What is Panniculectomy?

Panniculectomy (also known as liposuction) is a surgical procedure used to remove fat from the abdomen. Fat is usually deposited around organs such as liver, heart or pancreas. It causes high risk of cancer and other diseases because it contains toxins and carcinogens. However, there are some cases where removal of excess body fat may not cause any problems. For example, if the patient has a very small waist circumference (waist-to-hip ratio), then removal of excess fat may not have any adverse effects on their health.

How Does Panniculectomy Work?

The procedure involves removing abdominal fat using special instruments called liposuction machines. These machines use heat and pressure to break down the fatty tissue into smaller pieces so they cannot cause harm to surrounding tissues. The fat is removed with a special tool called a cannula which is inserted through incisions made in the skin. The cannula allows the surgeon to draw out the fat without causing damage to nearby tissues. After this operation, the patient will need to take care of various treatments like diet and exercise program.

Who Should Not Have Panniculectomy?

The following individuals are not suitable for Panniculectomy:

Patients who have active liver or heart disease.

Individuals with blood clotting disorders.

People who smoke, drink excessively, or use street drugs.

Patients with a history of lung collapse.

What Are the Benefits of Panniculectomy?

The benefits of Panniculectomy include:

Reduced risk of bone fractures.

Improved quality of life.

Reduced risk of developing serious conditions such as liver cancer.

What Are the Risks and Complications of Panniculectomy?

The possible risks and complications of Panniculectomy may include:

Infection and bleeding.

Poor cosmetic results.

Numbness in the skin around the navel.

Loss of feeling in the abdominal muscles.

What Is the Procedure of Panniculectomy?

Panniculectomy can be performed in an outpatient setting, although some patients may require admission to hospital for a short period of time. It usually involves two or three small incisions to access the abdomen – one at the belly button and one on each side. The surgeon accesses the fatty tissue inside the abdomen and removes it from the body. The surgeon may also remove excess skin if necessary. Once the surgery is completed, the incision is stitched up and the patient can resume their normal activities after a certain period of time.

What are the steps of the Panniculectomy procedure?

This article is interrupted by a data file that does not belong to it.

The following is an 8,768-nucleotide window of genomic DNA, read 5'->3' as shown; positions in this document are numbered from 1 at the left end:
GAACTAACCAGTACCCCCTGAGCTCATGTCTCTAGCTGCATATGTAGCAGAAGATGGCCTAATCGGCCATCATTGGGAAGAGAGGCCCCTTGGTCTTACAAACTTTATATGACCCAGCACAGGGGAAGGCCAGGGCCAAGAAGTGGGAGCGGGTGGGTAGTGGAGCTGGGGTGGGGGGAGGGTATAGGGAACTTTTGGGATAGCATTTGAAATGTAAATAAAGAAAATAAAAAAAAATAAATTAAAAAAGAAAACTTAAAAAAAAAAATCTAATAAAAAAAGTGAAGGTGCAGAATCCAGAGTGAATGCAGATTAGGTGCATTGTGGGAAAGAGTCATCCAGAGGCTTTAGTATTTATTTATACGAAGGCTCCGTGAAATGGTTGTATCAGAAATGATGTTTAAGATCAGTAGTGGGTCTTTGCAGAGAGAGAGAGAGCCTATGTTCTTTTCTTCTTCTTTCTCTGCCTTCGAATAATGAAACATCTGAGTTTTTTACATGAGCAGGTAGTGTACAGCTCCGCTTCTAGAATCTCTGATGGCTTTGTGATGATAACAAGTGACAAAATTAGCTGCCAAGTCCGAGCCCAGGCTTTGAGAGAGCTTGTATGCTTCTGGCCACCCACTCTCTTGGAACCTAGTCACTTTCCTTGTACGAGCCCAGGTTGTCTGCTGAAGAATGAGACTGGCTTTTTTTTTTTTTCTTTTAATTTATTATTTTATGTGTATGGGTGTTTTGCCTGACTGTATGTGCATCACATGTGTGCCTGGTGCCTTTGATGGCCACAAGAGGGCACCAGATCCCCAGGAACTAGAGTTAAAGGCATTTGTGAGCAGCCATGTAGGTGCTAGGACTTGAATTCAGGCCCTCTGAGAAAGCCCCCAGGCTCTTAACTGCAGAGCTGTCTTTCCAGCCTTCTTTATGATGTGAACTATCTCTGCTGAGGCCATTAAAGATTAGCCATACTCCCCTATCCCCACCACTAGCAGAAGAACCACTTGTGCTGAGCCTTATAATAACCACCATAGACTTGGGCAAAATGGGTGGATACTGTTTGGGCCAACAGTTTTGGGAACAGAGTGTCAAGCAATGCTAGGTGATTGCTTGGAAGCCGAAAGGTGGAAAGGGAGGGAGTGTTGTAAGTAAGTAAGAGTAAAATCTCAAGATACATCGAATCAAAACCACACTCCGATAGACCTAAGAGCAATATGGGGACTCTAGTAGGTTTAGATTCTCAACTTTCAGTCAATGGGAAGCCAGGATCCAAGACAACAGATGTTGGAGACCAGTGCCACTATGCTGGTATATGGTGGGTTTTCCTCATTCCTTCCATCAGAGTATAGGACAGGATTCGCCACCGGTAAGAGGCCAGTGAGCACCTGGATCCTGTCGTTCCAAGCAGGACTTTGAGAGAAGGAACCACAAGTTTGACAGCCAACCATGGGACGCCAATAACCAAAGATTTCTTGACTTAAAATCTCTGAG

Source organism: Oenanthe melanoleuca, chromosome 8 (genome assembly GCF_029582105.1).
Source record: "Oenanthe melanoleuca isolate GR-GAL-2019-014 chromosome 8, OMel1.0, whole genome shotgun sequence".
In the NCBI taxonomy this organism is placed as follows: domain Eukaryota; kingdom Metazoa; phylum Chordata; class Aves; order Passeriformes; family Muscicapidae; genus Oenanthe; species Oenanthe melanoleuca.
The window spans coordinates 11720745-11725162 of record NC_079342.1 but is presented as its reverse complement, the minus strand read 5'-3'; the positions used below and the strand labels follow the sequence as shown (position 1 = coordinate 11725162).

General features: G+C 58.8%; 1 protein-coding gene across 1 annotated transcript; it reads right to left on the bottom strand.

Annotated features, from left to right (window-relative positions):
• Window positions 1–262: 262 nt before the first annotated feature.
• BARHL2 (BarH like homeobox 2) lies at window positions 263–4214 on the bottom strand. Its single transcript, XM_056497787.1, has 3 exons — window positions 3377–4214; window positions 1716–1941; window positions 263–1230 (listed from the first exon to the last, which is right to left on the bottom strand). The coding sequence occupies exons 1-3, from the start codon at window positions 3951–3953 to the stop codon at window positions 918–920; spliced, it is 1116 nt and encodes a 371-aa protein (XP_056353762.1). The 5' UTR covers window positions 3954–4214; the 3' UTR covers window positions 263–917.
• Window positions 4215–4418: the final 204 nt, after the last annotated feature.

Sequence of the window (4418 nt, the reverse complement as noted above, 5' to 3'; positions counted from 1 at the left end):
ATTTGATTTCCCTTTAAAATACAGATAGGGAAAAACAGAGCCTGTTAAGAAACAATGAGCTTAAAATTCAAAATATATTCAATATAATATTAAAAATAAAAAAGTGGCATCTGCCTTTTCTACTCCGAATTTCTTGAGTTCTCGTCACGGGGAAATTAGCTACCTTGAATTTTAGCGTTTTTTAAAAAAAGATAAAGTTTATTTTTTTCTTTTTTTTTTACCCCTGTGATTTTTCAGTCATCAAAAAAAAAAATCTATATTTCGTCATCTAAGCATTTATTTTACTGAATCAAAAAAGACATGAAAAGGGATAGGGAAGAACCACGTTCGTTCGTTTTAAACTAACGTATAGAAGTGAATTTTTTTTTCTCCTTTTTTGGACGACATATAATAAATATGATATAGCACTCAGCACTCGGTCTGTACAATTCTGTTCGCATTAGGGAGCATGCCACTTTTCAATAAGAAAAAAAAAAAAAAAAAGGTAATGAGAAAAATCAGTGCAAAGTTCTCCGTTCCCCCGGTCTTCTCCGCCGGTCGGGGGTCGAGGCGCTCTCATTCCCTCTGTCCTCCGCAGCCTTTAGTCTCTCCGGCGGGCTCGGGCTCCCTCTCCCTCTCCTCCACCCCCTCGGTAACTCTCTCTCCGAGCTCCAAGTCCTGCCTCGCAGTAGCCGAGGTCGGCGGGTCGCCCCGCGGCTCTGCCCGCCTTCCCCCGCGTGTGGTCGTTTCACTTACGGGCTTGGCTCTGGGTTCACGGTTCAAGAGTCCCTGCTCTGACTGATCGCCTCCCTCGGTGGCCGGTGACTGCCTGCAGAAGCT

The steps of the Panniculectomy procedure may include:

The patient prepares for surgery by stopping activities such as smoking and eating certain foods. They usually arrive at the hospital on the day of surgery and are assigned to a surgical team. The patient is taken to an operation room, where they are prepared for surgery. The surgeon makes one or two small incisions in the skin above the belly button up to the ribs on each side. A surgical tool called a cannula is inserted through the incision into the abdomen and used to break up the fatty tissue.

A special vacuum device is used to suck out the broken-down fat and remove it from the body through the cannula. The surgeon then tightens up the skin and stitches up the incisions with dissolvable sutures. The patient usually stays in hospital for 48 hours after surgery and begins physical therapy to help heal their wounds.

Sources & references used in this article:

Post-bariatric panniculectomy: pre-panniculectomy body mass index impacts the complication profile by ZM Arthurs, D Cuadrado, V Sohn, K Wolcott… – The American journal of …, 2007 – Elsevier

Massive panniculectomy after massive weight loss by MA Manahan, MA Shermak – Plastic and reconstructive …, 2006 –

Panniculectomy as an adjuvant to bariatric surgery by TO Acarturk, G Wachtman, B Heil… – Annals of plastic …, 2004 –

Panniculectomy and abdominoplasty by JH Pratt, GB Irons – American Journal of Obstetrics and Gynecology, 1978 – Elsevier

Panniculectomy adjuvant to obesity surgery by D Igwe, M Stanczyk, J Tambi, M Fobi, H Lee, B Felahy – Obesity surgery, 2000 – Springer

Comparative study of wound complications: isolated panniculectomy versus panniculectomy combined with ventral hernia repair by AY Zemlyak, PD Colavita, S El Djouzi… – journal of surgical …, 2012 – Elsevier

Massive abdominal panniculectomy by BR Meyerowitz, RP Gruber, DR Laub – JAMA, 1973 –

Ventral hernia repair with simultaneous panniculectomy. by KC Hughes, L Weider – American Surgeon, 1996 –